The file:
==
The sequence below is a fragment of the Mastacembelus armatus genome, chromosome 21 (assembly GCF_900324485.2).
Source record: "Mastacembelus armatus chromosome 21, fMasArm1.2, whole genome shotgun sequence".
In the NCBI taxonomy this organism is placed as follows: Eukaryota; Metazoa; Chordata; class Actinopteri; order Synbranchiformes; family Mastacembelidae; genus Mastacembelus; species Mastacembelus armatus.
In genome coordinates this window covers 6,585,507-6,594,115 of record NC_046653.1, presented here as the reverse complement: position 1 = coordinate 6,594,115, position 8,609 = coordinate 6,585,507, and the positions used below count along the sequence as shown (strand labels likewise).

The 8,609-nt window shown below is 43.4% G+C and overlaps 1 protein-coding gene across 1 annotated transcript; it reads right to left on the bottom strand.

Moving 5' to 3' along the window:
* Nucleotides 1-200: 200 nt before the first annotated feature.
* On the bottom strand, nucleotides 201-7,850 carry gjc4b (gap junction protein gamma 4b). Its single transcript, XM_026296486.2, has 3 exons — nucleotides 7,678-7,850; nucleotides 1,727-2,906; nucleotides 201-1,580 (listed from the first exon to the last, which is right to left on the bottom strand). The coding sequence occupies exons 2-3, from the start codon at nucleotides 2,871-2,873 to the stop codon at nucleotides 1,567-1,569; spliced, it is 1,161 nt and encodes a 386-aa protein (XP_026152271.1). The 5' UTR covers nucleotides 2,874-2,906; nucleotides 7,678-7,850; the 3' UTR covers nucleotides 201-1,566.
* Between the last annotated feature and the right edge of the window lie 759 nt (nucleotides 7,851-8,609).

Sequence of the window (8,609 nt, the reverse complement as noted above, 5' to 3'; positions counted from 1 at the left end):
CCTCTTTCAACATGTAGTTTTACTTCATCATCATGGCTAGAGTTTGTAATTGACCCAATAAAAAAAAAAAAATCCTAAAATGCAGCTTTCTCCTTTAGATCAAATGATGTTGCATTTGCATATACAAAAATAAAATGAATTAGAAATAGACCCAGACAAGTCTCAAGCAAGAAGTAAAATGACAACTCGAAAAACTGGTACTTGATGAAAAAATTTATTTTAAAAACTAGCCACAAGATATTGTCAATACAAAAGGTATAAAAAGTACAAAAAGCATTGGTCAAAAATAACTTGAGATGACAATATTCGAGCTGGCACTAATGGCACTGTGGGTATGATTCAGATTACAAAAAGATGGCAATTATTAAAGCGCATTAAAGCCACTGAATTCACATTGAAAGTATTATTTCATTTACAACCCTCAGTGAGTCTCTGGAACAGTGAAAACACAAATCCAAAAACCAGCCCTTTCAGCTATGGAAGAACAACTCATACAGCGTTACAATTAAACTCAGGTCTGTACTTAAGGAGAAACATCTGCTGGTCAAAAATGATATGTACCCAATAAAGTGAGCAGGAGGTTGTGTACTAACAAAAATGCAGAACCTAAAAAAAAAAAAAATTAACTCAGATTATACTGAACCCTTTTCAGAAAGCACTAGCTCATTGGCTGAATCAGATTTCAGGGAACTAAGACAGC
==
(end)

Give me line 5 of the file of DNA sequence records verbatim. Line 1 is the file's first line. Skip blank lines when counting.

The 8,609-nt window shown below is 43.4% G+C and overlaps 1 protein-coding gene across 1 annotated transcript; it reads right to left on the bottom strand.